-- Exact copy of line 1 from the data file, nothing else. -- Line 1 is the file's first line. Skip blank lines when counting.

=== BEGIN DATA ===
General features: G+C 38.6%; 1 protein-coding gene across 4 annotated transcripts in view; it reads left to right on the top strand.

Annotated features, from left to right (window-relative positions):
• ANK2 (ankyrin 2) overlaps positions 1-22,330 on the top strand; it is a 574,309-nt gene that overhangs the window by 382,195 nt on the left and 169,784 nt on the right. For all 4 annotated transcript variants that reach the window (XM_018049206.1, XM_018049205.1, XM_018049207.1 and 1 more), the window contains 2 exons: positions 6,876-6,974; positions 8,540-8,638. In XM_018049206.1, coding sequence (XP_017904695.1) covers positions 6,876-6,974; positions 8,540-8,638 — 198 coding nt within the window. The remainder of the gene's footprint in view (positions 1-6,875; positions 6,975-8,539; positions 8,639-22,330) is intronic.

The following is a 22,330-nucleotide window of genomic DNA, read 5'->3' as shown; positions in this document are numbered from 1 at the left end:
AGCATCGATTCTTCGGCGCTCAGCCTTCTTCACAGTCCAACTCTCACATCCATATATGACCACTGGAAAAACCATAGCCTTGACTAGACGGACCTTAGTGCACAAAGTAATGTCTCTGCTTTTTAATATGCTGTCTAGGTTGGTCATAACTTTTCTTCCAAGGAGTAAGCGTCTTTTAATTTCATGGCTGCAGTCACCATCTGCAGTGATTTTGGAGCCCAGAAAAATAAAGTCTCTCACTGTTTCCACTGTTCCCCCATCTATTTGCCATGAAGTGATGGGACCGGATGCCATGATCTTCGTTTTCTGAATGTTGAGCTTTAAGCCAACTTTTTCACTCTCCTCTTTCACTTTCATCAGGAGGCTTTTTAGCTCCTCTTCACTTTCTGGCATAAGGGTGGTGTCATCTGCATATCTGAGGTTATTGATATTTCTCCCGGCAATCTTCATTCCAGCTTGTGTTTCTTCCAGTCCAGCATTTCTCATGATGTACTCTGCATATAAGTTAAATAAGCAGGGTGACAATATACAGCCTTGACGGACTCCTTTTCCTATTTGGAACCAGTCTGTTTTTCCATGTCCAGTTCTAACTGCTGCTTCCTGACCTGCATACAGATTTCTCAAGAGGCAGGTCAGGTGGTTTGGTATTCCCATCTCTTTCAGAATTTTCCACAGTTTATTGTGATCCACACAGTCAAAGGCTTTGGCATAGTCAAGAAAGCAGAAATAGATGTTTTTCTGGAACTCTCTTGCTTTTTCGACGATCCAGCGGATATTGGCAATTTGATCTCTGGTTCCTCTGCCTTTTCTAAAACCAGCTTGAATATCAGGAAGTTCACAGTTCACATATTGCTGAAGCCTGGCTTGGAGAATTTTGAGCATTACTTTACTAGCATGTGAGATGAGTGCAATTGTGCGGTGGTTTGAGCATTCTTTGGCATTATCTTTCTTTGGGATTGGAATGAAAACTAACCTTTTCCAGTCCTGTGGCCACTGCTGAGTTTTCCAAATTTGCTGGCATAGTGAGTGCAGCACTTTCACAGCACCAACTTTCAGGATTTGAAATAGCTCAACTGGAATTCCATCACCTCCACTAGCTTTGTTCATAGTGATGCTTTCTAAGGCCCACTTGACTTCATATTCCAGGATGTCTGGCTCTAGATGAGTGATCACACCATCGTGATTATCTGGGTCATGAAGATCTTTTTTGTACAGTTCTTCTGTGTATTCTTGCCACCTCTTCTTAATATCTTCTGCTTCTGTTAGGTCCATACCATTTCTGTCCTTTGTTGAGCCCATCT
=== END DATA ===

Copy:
General features: G+C 38.6%; 1 protein-coding gene across 4 annotated transcripts in view; it reads left to right on the top strand.